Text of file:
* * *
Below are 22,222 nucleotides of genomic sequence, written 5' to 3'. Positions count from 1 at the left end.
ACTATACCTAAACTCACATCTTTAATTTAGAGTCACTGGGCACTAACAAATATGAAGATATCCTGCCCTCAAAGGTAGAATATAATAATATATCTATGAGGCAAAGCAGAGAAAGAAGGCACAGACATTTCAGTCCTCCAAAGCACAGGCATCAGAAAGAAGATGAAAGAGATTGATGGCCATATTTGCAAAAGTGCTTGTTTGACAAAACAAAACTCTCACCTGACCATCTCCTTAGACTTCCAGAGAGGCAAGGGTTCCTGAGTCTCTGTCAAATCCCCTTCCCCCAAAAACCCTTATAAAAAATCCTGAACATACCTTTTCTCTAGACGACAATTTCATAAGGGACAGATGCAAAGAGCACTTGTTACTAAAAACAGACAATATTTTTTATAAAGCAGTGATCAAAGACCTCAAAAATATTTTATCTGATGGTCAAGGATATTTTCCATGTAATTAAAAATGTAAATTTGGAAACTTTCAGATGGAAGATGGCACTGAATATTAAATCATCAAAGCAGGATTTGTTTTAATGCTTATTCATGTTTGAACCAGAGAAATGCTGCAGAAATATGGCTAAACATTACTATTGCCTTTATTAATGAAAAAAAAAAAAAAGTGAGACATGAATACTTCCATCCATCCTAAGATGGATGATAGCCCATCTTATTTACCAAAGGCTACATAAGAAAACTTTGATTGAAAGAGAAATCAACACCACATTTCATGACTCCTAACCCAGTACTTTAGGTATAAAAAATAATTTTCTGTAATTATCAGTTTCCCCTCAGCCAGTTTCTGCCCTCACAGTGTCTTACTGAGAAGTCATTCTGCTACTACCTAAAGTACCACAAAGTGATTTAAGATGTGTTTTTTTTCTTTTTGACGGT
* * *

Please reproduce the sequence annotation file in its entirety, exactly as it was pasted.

Below are 22,222 nucleotides of genomic sequence, written 5' to 3'. Positions count from 1 at the left end.
ACTATACCTAAACTCACATCTTTAATTTAGAGTCACTGGGCACTAACAAATATGAAGATATCCTGCCCTCAAAGGTAGAATATAATAATATATCTATGAGGCAAAGCAGAGAAAGAAGGCACAGACATTTCAGTCCTCCAAAGCACAGGCATCAGAAAGAAGATGAAAGAGATTGATGGCCATATTTGCAAAAGTGCTTGTTTGACAAAACAAAACTCTCACCTGACCATCTCCTTAGACTTCCAGAGAGGCAAGGGTTCCTGAGTCTCTGTCAAATCCCCTTCCCCCAAAAACCCTTATAAAAAATCCTGAACATACCTTTTCTCTAGACGACAATTTCATAAGGGACAGATGCAAAGAGCACTTGTTACTAAAAACAGACAATATTTTTTATAAAGCAGTGATCAAAGACCTCAAAAATATTTTATCTGATGGTCAAGGATATTTTCCATGTAATTAAAAATGTAAATTTGGAAACTTTCAGATGGAAGATGGCACTGAATATTAAATCATCAAAGCAGGATTTGTTTTAATGCTTATTCATGTTTGAACCAGAGAAATGCTGCAGAAATATGGCTAAACATTACTATTGCCTTTATTAATGAAAAAAAAAAAAAAGTGAGACATGAATACTTCCATCCATCCTAAGATGGATGATAGCCCATCTTATTTACCAAAGGCTACATAAGAAAACTTTGATTGAAAGAGAAATCAACACCACATTTCATGACTCCTAACCCAGTACTTTAGGTATAAAAAATAATTTTCTGTAATTATCAGTTTCCCCTCAGCCAGTTTCTGCCCTCACAGTGTCTTACTGAGAAGTCATTCTGCTACTACCTAAAGTACCACAAAGTGATTTAAGATGTGTTTTTTTTCTTTTTGACGGT